Canadian plant protein specialist Burcon NutraScience Corporation is in talks with a potential partner to commercialize its novel pea protein isolate ‘Peazazz’ and the associated extraction technology.
Details of the discussions have not been disclosed, said the firm, which recently struck a deal with ADM to manufacture and sell its ‘invisible’ soy protein Clarisoy. “Burcon has entered into a confidentiality and material transfer agreement to facilitate these discussions.”
Invisible pea protein
Like Clarisoy, Peazazz is 100% soluble and transparent in low pH solutions with clean flavor characteristics.
It is also heat stable, enabling it to be used in hot fill beverage applications, said Burcon, which is best-known for developing the technology to extract novel canola protein isolates - although it has yet to strike a deal with a partner to commercialize them.
“Pea protein is a relatively new, vegetable-based, functional protein ingredient valued for its emulsifying properties. Pea proteins currently available in the market are sold for use in a variety of food products including: snacks and cereals; diet products (high protein foods); gluten-free and vegetarian and vegan foods.”
Burcon has filed patent applications with the US Patent and Trademark Office to protect the production process for Peazazz, along with the product itself and its functional and nutritional applications in consumer products, said president and chief operating officer Johann Tergesen (pictured).
“Our team of scientists and engineers has once again proven their ability to push the envelope in developing unique plant protein ingredients with our first protein from a source other than oilseeds. Peazazz offers yet another platform for Burcon to monetize our technology.”
Unlike plant protein rival BioExx, which manufactures its own products (canola proteins), Burcon has sought partners to manufacture and sell proteins extracted using its technology, Tergesen told NutraIngredients-USA last month.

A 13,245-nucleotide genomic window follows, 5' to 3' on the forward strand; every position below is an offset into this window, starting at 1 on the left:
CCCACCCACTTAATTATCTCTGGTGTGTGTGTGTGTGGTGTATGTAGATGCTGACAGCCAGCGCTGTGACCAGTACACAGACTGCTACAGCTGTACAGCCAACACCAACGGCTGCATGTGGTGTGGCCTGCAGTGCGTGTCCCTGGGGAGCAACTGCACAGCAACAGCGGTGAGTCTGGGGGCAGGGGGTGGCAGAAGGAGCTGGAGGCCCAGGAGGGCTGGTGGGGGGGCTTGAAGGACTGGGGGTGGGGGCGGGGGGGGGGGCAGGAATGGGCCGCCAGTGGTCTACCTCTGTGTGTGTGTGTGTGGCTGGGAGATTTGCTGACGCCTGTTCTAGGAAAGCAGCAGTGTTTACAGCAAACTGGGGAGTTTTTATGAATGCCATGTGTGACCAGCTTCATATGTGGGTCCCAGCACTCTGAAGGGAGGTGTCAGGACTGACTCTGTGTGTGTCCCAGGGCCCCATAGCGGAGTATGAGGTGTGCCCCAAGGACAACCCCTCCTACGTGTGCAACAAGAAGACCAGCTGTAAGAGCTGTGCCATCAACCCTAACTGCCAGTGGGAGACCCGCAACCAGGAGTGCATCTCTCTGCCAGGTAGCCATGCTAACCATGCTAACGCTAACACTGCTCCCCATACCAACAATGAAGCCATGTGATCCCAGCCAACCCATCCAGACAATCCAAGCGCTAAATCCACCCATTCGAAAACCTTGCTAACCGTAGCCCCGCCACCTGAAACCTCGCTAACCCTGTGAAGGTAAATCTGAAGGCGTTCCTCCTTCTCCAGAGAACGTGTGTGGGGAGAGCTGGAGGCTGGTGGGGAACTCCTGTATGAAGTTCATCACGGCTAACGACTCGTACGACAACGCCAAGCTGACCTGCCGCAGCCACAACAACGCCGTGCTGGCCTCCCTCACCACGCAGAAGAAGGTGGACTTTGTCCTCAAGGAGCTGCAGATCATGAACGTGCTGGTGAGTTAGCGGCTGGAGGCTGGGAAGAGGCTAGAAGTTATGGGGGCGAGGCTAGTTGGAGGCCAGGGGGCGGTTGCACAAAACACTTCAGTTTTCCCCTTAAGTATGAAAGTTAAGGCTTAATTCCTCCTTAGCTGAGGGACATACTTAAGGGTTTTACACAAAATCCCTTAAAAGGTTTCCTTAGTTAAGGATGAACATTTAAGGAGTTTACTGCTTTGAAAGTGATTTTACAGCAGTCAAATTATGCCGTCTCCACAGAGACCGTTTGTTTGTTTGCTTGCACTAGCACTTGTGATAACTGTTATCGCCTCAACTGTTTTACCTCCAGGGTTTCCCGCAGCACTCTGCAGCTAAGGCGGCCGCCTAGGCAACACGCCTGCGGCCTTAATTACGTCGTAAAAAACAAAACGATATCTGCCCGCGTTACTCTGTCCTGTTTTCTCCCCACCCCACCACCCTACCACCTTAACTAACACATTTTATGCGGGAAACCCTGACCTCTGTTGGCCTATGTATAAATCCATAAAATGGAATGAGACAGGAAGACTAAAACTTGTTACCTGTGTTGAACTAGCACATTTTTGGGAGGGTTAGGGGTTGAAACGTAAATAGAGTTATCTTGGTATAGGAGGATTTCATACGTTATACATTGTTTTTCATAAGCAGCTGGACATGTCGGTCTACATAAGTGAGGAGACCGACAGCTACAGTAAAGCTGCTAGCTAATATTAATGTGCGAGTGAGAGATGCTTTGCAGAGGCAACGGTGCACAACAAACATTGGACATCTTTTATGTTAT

“We are a technology company. We don’t have the production expertise or the experience in selling, marketing and distributing food ingredients.”
While pea protein is not new – French ingredients giant Roquette and Manitoba-based pea ingredients specialist Nutri-Pea have been selling pea proteins for some years – it is not as well-established as soy protein.
However, the fact that pulses are non-allergenic, non-GM and ‘greener’ than soy beans given their ability to lock in nitrogen from the air, has started to attract the interest of buyers looking for alternative sources of protein.
Meanwhile, the amino acid profile of pea protein is well balanced, high in lysine and low in sulphur amino acids.
Roquette, which makes the Nutralys branded pea protein from dry pea (Pisum Sativum), has developed a process it claims eliminates most saponine molecules, which are partly responsible for the taste of bitterness in peas
While it can be used as a functional ingredient for emulsifying properties, it also provides an “efficient source of protein for particular nutritional needs such as sport and slimming foods”, says the firm.
Nutri-Pea, meanwhile, says its Propulse and Propulse N pea proteins offer “a high level of functionality and nutrition with a superior amino acid profile” and an “excellent means of protein fortification without significant alteration in color, flavor or odor.”